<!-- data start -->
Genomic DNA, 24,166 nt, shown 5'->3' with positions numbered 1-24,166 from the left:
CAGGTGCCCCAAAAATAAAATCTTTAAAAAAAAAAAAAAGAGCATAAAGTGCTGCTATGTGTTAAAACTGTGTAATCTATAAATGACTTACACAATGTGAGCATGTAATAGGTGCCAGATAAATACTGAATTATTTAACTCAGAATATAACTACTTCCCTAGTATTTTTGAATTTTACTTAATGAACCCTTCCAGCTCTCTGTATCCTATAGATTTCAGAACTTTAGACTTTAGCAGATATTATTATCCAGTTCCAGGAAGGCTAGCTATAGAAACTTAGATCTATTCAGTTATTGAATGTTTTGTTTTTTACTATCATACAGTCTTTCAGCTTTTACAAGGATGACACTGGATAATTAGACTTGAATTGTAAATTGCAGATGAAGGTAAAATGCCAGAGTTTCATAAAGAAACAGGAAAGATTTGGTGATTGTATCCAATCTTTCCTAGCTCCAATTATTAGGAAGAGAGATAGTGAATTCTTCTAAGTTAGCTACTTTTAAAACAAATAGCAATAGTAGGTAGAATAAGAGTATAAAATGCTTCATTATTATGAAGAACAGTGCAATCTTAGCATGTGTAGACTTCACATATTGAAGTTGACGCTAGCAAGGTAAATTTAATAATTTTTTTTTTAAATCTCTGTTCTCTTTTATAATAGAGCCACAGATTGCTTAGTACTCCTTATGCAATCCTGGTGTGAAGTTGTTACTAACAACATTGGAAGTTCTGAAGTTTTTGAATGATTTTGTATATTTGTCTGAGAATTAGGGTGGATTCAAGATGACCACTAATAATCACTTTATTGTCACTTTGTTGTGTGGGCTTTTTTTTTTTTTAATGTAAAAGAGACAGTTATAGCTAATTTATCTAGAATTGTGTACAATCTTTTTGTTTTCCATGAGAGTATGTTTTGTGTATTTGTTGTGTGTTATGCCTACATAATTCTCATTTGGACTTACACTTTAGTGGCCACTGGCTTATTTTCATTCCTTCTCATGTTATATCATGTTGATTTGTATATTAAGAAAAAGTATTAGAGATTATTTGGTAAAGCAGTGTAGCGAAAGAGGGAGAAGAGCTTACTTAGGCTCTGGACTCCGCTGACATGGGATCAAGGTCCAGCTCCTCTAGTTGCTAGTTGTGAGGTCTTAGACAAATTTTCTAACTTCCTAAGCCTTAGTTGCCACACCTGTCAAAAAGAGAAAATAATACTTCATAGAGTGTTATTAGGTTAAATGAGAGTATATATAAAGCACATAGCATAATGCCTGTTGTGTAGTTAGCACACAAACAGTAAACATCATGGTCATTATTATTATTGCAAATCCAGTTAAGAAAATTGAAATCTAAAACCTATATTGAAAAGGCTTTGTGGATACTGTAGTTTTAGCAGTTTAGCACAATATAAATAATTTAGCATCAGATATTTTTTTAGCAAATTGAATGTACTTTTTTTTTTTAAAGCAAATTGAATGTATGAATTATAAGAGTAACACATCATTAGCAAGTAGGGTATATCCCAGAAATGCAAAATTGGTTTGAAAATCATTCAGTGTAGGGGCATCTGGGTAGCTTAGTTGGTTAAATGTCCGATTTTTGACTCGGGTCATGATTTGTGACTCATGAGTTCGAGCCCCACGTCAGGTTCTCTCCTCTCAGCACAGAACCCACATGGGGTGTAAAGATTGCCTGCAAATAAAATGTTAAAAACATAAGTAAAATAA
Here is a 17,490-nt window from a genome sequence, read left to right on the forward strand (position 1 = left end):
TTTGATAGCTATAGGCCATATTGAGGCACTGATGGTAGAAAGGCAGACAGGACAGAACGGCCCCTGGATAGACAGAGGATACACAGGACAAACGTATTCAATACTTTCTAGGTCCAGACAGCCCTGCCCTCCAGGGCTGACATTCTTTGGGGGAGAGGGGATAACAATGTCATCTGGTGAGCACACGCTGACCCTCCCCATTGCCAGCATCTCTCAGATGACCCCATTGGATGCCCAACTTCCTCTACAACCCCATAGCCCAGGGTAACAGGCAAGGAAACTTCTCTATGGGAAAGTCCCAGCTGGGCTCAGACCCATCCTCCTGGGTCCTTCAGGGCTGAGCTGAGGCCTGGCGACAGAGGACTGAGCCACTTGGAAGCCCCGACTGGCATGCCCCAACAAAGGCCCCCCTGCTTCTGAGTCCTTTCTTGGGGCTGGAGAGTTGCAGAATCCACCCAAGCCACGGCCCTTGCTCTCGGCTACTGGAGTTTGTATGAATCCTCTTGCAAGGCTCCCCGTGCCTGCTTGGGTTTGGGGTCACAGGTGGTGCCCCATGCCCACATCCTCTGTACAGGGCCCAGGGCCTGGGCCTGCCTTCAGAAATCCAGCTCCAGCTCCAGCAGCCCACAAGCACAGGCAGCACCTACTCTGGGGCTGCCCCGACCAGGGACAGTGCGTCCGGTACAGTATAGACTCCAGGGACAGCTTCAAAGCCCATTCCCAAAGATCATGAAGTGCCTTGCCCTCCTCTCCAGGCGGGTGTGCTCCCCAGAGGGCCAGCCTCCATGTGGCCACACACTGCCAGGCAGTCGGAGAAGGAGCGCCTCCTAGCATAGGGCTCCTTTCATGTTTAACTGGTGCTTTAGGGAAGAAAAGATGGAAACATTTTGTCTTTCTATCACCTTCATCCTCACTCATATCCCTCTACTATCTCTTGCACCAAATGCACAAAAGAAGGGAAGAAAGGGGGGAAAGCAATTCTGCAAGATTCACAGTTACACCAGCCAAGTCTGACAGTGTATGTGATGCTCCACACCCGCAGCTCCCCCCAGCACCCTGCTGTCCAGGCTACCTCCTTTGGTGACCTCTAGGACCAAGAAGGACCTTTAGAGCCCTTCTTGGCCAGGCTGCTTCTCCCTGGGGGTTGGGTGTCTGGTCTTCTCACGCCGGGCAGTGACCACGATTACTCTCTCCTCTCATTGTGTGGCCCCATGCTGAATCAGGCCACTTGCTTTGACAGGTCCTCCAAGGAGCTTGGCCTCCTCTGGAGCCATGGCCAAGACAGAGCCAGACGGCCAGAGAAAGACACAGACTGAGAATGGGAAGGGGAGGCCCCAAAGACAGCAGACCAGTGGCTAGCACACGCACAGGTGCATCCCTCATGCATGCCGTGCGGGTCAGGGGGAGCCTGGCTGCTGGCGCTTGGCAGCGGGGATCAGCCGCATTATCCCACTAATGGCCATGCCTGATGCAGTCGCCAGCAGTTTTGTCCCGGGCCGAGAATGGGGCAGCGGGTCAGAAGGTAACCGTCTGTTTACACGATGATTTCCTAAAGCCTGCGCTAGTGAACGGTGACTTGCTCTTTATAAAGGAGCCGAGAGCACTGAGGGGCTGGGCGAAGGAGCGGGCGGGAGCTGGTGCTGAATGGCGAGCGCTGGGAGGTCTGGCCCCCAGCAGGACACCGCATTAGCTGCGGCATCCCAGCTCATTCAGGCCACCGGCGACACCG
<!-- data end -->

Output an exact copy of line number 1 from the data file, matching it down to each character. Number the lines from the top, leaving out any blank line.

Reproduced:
Genomic DNA, 24,166 nt, shown 5'->3' with positions numbered 1-24,166 from the left: